Asia markets looked set to trade slightly higher on Thursday after the United States and China ended some uncertainties for the world economy by signing a partial trade agreement.
In Australia, the benchmark ASX 200 rose 0.63% in early trade, with all sectors trading up.
U.S. President Donald Trump signed a partial trade deal with China on Wednesday that takes steps to root out several practices by Beijing that have irked the White House and members of Congress from both parties.
The deal also d
Asia markets set to advance after US and China signed a partial trade agreement Cached Page below :
Company: cnbc, Activity: cnbc, Date: 2020-01-16  Authors: saheli roy choudhury
Keywords: news, cnbc, companies, deal, agreement, world, set, partial, china, advance, markets, chinese, 200, trade, yearsstill, signed, asia, higher, rose


Asia markets set to advance after US and China signed a partial trade agreement

Asia markets looked set to trade slightly higher on Thursday after the United States and China ended some uncertainties for the world economy by signing a partial trade agreement.

Nikkei futures pointed to a fractionally higher open for the Japanese market.

In Australia, the benchmark ASX 200 rose 0.63% in early trade, with all sectors trading up. The heavily-weighted financial subindex rose 0.77% as the country’s major banking stocks advanced.

U.S. President Donald Trump signed a partial trade deal with China on Wednesday that takes steps to root out several practices by Beijing that have irked the White House and members of Congress from both parties.

Those include intellectual property theft and forced technology transfers from U.S. firms in exchange for Chinese market access. The deal also details a $200 billion increase in Chinese purchases of U.S. goods over two years.

Still, some analysts say the agreement is ‘fragile’ and that more tariffs remain a possibility.


Company: cnbc, Activity: cnbc, Date: 2020-01-16  Authors: saheli roy choudhury
Keywords: news, cnbc, companies, deal, agreement, world, set, partial, china, advance, markets, chinese, 200, trade, yearsstill, signed, asia, higher, rose


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Asia to trade mixed as investors await signing of US- China trade truce

Asia Pacific markets looked set to trade mixed on Wednesday ahead of the U.S. and China signing a phase one trade deal. Nikkei shares pointed to a fractionally lower open for the Japanese market. In Australia, the benchmark ASX 200 rose 0.25% in early trade, with most sectors trading up. The session follows a muted finish on Wall Street overnight where major investment banks posted quarterly earnings. “Market moves have been relatively subdued ahead of the signing,” said Tapas Strickland, direct


Asia Pacific markets looked set to trade mixed on Wednesday ahead of the U.S. and China signing a phase one trade deal.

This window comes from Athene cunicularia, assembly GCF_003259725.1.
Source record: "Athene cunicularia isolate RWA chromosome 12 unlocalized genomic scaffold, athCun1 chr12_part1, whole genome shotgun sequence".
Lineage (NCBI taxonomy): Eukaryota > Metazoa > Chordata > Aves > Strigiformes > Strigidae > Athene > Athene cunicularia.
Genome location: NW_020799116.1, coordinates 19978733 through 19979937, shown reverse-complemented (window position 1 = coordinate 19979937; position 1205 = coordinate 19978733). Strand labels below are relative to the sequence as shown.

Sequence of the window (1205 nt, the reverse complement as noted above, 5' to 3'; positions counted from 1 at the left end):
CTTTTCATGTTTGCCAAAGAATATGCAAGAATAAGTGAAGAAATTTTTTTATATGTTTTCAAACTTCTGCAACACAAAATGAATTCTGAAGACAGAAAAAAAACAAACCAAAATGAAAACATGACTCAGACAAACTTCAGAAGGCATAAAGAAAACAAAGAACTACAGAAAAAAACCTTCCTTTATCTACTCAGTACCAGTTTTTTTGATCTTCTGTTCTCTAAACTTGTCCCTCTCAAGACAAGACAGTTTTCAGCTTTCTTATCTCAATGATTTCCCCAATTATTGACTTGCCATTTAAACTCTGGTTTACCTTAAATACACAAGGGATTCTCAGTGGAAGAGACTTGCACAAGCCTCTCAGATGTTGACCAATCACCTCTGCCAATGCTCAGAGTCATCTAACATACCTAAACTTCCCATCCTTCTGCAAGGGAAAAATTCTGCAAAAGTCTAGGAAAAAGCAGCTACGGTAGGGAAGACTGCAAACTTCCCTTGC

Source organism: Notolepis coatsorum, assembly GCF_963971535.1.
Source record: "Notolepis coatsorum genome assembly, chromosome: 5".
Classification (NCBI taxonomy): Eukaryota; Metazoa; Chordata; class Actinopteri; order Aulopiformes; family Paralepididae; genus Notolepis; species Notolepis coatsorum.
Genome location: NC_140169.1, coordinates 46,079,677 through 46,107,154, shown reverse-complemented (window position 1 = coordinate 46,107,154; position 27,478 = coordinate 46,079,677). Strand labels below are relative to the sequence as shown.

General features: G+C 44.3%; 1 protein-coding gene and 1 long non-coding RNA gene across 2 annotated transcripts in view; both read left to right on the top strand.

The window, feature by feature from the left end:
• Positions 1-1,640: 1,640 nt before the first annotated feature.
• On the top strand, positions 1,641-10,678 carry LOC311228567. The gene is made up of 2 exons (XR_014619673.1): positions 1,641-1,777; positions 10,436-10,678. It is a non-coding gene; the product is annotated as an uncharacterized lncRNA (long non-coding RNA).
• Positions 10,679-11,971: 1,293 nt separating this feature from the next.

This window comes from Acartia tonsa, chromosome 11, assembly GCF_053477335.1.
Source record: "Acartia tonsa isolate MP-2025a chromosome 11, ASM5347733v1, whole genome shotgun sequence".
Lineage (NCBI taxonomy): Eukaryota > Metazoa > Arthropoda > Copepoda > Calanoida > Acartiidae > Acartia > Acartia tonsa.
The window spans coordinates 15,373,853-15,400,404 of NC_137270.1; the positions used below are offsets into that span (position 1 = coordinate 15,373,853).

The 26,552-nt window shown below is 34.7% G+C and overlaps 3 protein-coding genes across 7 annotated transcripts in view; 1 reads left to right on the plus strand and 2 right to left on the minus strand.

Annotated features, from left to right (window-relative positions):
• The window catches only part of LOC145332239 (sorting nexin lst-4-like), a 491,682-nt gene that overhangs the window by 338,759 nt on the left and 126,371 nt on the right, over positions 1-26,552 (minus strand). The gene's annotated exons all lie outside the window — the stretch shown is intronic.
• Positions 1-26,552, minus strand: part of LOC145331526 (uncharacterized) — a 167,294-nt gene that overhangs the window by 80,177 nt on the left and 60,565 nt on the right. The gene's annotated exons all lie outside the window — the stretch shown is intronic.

Nikkei shares pointed to a fractionally lower open for the Japanese market.
In Australia, the benchmark ASX 200 rose 0.25% in early trade, with most sectors trading up.
The session follows a muted finish on Wall Street overnight where major investment banks posted quarterly earnings.
“Market moves have been relatively subdued ahead of the signing,” said Tapas Strickland, direct
Asia to trade mixed as investors await signing of US- China trade truce Cached Page below :
Company: cnbc, Activity: cnbc, Date: 2020-01-15  Authors: saheli roy choudhury
Keywords: news, cnbc, companies, expected, trade, ahead, signing, investors, markets, billion, asia, australia, truce, await, china, goods, mixed, deal


Asia to trade mixed as investors await signing of US- China trade truce

Asia Pacific markets looked set to trade mixed on Wednesday ahead of the U.S. and China signing a phase one trade deal.

Nikkei shares pointed to a fractionally lower open for the Japanese market. In Australia, the benchmark ASX 200 rose 0.25% in early trade, with most sectors trading up.

The session follows a muted finish on Wall Street overnight where major investment banks posted quarterly earnings.

Officials from the U.S. and China are expected to sign the trade agreement on Wednesday after the two countries last month agreed to the deal in principle, where Washington said it would cancel or reduce some tariffs in exchange for China purchasing more American products and addressing U.S. concerns on areas of technology and financial services.

The deal is expected to include a commitment from China to buy about $200 billion of U.S. goods over two years, which includes about $80 billion in manufactured goods, $53 billion in energy, $32 billion in agriculture and $35 billion in services.

“Market moves have been relatively subdued ahead of the signing,” said Tapas Strickland, director of economics and markets at the National Australia Bank, in a morning note.


Company: cnbc, Activity: cnbc, Date: 2020-01-15  Authors: saheli roy choudhury
Keywords: news, cnbc, companies, expected, trade, ahead, signing, investors, markets, billion, asia, australia, truce, await, china, goods, mixed, deal


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Chuck Schumer, in a letter to Trump, says a weak trade deal could hurt the US for years to come